“The so-called 'Left-Hand Path' - that of Kaulas, Siddhas and Viras - combines the... Tantric worldview with a doctrine of the Ɯbermensch which would put Nietzsche to shame... The Vira - which is to say: the 'heroic' man of Tantrism - seeks to sever all bonds, to overcome all duality between good and evil, honor and shame, virtue and guilt. Tantrism is the supreme path of the absolute absence of law - of shvecchacarÄ«, a word meaning 'he whose law is his own will'." ― Julius Evola, The Path of Cinnabar.

“It is necessary to have “watchers” at hand who will bear witness to the values of Tradition in ever more uncompromising and firm ways, as the anti-traditional forces grow in strength. Even though these values cannot be achieved, it does not mean that they amount to mere “ideas.” These are measures…. Let people of our time talk about these things with condescension as if they were anachronistic and anti-historical; we know that this is an alibi for their defeat. Let us leave modern men to their “truths” and let us only be concerned about one thing: to keep standing amid a world of ruins.” ― Julius Evola, Revolt Against the Modern World: Politics, Religion, and Social Order in the Kali Yuga.

“We are born into this time and must bravely follow the path to the destined end. There is no other way. Our duty is to hold on to the lost position, without hope, without rescue, like that Roman soldier whose bones were found in front of a door in Pompeii, who died at his post during the eruption of Vesuvius because someone forgot to relieve him. That is greatness. That is what it means to be a thoroughbred. The honorable end is the one that can not be taken from a man.” ― Oswald Spengler, Man and Technics: A Contribution to a Philosophy of Life.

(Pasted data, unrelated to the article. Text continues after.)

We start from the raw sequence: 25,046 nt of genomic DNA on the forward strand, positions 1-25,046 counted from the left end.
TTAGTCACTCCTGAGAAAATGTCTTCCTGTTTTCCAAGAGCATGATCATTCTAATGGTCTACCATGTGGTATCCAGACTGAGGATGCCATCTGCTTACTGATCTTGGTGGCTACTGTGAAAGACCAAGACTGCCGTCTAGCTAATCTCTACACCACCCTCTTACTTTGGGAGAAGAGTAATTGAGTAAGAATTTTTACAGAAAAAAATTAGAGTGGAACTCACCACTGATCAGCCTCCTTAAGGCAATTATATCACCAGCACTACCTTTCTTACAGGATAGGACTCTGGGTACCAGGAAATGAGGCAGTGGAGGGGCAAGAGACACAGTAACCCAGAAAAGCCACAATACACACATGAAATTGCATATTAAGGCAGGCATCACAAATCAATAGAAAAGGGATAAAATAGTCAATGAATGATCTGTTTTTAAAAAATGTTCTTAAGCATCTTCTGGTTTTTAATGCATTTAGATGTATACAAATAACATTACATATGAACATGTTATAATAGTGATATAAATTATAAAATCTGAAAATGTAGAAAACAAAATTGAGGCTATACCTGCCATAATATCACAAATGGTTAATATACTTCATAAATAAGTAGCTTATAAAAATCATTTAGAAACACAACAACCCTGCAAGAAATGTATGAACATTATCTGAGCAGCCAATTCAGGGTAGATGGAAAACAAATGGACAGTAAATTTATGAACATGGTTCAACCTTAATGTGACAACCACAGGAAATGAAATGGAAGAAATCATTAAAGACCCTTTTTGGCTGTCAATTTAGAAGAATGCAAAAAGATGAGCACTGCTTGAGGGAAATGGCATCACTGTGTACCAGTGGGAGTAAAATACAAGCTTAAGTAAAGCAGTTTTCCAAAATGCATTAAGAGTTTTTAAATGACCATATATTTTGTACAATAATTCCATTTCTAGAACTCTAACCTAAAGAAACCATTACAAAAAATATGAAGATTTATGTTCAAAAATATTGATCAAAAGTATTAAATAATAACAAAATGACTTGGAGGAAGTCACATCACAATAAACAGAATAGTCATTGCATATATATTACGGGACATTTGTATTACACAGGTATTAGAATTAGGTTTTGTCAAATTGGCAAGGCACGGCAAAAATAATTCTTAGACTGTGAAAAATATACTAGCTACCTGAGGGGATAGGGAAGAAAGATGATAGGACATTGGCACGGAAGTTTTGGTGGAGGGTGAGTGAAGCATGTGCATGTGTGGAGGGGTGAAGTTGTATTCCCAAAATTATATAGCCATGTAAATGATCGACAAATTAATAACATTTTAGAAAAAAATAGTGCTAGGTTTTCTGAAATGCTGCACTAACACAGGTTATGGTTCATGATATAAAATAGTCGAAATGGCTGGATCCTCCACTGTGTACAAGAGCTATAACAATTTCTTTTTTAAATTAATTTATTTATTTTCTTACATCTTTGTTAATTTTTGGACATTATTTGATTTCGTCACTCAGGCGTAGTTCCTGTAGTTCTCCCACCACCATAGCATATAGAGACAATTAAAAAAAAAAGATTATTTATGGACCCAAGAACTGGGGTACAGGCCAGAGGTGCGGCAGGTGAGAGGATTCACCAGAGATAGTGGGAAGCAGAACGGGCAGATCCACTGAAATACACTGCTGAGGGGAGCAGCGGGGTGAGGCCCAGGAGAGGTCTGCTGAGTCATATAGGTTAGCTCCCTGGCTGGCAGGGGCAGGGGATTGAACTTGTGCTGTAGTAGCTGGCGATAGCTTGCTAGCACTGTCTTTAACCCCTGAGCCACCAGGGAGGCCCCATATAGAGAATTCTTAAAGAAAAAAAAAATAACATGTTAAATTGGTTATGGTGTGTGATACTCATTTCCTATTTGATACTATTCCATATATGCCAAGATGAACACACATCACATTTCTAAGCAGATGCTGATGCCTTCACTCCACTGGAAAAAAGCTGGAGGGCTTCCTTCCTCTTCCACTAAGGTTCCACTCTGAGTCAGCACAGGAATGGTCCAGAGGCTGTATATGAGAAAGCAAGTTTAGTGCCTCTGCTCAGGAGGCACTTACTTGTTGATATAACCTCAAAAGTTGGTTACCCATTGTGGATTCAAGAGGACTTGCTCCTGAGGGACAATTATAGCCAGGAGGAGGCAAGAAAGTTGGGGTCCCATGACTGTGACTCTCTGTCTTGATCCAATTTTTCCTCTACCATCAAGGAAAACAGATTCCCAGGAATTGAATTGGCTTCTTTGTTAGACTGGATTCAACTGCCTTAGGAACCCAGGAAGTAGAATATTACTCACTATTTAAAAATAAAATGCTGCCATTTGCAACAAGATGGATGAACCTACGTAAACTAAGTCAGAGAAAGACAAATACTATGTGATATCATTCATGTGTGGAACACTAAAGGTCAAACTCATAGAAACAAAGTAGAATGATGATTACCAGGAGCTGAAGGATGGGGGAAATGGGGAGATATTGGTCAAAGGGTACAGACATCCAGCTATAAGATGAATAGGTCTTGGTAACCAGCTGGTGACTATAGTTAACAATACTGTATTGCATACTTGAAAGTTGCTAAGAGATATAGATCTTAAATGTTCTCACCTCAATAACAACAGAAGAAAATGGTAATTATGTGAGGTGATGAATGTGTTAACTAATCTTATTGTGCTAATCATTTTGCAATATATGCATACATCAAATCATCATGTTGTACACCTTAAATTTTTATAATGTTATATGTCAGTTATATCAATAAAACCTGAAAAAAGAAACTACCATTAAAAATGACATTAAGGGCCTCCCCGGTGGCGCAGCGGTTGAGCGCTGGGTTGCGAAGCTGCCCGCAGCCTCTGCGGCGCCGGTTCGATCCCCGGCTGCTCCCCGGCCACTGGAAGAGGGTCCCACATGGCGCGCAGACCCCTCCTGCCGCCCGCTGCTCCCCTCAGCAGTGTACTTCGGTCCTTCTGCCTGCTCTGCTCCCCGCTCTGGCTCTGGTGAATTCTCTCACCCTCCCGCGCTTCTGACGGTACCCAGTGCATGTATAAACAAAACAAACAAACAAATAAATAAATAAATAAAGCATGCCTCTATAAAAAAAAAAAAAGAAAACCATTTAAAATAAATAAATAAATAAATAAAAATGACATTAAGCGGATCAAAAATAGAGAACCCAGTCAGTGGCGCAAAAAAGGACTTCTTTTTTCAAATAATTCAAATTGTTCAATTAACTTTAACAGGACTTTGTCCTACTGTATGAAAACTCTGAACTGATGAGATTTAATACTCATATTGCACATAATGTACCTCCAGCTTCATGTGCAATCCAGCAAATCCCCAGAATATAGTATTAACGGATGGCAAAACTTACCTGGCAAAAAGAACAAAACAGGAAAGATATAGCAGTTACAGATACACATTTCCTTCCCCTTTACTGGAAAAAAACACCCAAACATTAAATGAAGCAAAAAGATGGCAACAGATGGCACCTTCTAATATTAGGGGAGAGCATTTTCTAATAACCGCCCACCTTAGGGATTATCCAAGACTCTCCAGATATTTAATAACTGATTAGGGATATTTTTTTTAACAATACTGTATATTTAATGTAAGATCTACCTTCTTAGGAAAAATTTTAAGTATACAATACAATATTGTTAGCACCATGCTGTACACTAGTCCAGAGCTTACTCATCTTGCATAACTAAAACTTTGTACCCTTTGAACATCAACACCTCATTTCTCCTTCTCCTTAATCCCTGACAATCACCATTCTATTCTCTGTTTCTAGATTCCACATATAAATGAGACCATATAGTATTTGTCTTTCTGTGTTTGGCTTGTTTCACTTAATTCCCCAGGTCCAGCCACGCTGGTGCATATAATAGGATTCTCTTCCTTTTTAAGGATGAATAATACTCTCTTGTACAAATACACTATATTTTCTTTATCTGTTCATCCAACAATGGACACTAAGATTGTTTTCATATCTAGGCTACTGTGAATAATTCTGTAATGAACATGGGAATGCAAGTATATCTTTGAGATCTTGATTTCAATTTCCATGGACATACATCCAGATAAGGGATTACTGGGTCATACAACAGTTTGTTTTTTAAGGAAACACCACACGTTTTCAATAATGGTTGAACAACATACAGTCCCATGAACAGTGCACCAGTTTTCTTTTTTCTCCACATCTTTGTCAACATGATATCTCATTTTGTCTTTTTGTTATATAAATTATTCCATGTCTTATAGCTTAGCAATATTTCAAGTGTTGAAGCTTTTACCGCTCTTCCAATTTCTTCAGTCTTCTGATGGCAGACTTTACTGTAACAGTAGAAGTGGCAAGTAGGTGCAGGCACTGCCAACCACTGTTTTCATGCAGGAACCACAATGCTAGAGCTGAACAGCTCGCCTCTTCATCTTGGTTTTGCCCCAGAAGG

Saturday, May 29, 2010

Victorian Taxidermy

I've always had a fascination with antique taxidermy, sometimes a point of conflict with my love for animals. I've been able to vaguely justify it by saying "what's done is done," if only to appreciate the cleverness and macabre aesthetic of older pieces without encouraging, financially or otherwise, the killing and use of animals this way now. Yeah, that reeks of hypocritical bullshit, but there is no denying the intrinsic appeal of this stuff. These are highlights of the excellent page found here discussing the cross-pollination of Victorian children's book illustrations and creative taxidermy. I've archived the best examples here because I've seen too many great websites such as this disappear without notice....

"Hermann Ploucquet's work became famous when he was one of fourteen taxidermists to display examples of their work at the Great Exhibition of 1851. His anthropomorphic displays were immensely popular with the public, and Queen Victoria described them in her diaries as really marvellous. His scenes included a declaration of love between two weasels, a dormouse duel, hedgehogs ice-skating, and six kitten serenading a piglet underneath her window. His most popular work, however, was a series of six tableaux illustrating the German fable Reinecke the Fox based on Wilhelm von Kaulbach's illustrated work of Goethe's tale."

Taxidermy by Hermann Ploucquet.
Interpretation of drawing by Hermann Ploucquet.
The duel, not by Plouquet, but certainly an influence.
"The Death" by Walter Potter.
The duel, not by Plouquet, but certainly an influence.
Hermann Ploucquet.
The "game", by unknown taxidermist. Very much in the Vitorian style of Walter Potter
The "Rats" den by Walter Potter
The "Prize fight" by Edward Hart
The dual, not by Plouquet, but certainly an influence.
The Siamese pigs.
Not by Plouquet, but certainly an influence.
Not by Plouquet, but certainly an influence.


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